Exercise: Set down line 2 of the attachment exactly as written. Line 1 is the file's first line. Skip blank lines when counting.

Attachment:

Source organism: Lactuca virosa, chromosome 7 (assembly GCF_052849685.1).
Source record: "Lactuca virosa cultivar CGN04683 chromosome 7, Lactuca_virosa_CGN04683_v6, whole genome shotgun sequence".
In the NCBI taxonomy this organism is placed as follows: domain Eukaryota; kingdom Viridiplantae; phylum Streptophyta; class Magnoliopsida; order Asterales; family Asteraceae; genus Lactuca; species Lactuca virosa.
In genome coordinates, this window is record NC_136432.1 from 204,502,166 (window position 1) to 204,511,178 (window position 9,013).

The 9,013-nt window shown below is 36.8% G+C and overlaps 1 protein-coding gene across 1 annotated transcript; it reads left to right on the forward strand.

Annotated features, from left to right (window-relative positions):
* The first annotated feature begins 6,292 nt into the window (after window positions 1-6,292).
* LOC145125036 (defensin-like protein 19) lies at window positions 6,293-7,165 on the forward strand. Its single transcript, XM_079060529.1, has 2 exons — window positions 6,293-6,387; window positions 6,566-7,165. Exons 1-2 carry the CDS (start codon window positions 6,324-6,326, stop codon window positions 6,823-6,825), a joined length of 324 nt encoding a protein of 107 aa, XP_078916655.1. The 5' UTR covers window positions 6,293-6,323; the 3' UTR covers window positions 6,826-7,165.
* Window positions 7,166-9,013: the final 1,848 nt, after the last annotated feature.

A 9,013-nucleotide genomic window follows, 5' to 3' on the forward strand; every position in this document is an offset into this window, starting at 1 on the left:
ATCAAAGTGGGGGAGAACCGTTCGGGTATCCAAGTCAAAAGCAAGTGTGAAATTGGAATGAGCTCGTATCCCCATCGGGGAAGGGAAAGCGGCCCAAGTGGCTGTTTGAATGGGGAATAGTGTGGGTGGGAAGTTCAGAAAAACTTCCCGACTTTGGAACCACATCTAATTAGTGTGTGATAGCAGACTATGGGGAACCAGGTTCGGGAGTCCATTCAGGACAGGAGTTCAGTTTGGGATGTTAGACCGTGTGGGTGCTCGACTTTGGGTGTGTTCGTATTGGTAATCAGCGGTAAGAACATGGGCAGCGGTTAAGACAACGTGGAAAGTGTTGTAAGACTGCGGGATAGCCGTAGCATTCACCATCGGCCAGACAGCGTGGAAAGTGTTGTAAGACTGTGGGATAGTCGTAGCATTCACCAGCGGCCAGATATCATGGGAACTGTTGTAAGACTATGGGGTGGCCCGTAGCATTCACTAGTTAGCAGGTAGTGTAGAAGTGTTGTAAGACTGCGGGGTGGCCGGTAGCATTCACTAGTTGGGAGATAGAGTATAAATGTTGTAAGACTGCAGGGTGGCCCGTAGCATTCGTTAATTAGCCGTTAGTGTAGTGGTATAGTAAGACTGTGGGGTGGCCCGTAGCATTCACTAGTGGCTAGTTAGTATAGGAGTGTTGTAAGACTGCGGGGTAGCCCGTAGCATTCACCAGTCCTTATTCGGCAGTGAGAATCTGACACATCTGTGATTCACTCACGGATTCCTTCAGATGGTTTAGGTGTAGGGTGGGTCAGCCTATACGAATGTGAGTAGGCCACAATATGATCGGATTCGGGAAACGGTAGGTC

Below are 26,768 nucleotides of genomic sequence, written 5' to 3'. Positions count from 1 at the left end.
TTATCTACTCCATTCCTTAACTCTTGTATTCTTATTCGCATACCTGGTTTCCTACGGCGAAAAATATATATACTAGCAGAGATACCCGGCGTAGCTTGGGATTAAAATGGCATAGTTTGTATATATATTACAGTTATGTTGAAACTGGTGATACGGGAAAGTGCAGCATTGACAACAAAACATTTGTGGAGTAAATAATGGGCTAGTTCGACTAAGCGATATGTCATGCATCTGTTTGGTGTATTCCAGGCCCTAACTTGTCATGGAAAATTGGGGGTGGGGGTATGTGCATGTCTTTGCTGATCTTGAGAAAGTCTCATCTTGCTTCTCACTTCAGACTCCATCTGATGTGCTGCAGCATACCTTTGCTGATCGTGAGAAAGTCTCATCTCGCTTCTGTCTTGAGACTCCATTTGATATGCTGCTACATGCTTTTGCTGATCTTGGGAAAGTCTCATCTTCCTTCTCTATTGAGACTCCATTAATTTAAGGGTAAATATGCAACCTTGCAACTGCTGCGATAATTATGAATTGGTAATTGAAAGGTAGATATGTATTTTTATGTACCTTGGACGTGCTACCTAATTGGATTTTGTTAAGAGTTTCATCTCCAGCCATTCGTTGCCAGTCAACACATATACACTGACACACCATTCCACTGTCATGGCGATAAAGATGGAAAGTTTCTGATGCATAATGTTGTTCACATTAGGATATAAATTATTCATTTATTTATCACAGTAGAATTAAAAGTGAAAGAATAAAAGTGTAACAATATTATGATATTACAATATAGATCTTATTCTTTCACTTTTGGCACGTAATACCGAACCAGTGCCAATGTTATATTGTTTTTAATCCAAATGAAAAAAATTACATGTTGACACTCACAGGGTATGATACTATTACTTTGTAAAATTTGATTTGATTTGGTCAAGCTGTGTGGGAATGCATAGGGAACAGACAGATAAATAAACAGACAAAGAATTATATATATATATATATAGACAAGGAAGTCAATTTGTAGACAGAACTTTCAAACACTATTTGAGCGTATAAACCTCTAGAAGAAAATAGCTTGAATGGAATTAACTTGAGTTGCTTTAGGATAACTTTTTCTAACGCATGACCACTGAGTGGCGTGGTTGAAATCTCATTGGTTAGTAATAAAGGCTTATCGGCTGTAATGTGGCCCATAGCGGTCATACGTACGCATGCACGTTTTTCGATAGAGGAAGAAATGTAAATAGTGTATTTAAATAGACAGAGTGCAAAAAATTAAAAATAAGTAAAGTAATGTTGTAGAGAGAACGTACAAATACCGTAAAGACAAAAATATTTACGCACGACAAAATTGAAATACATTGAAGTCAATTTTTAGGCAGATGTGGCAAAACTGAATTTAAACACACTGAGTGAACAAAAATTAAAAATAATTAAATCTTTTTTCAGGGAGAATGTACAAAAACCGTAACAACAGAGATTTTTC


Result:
Source record: "Lactuca virosa cultivar CGN04683 chromosome 7, Lactuca_virosa_CGN04683_v6, whole genome shotgun sequence".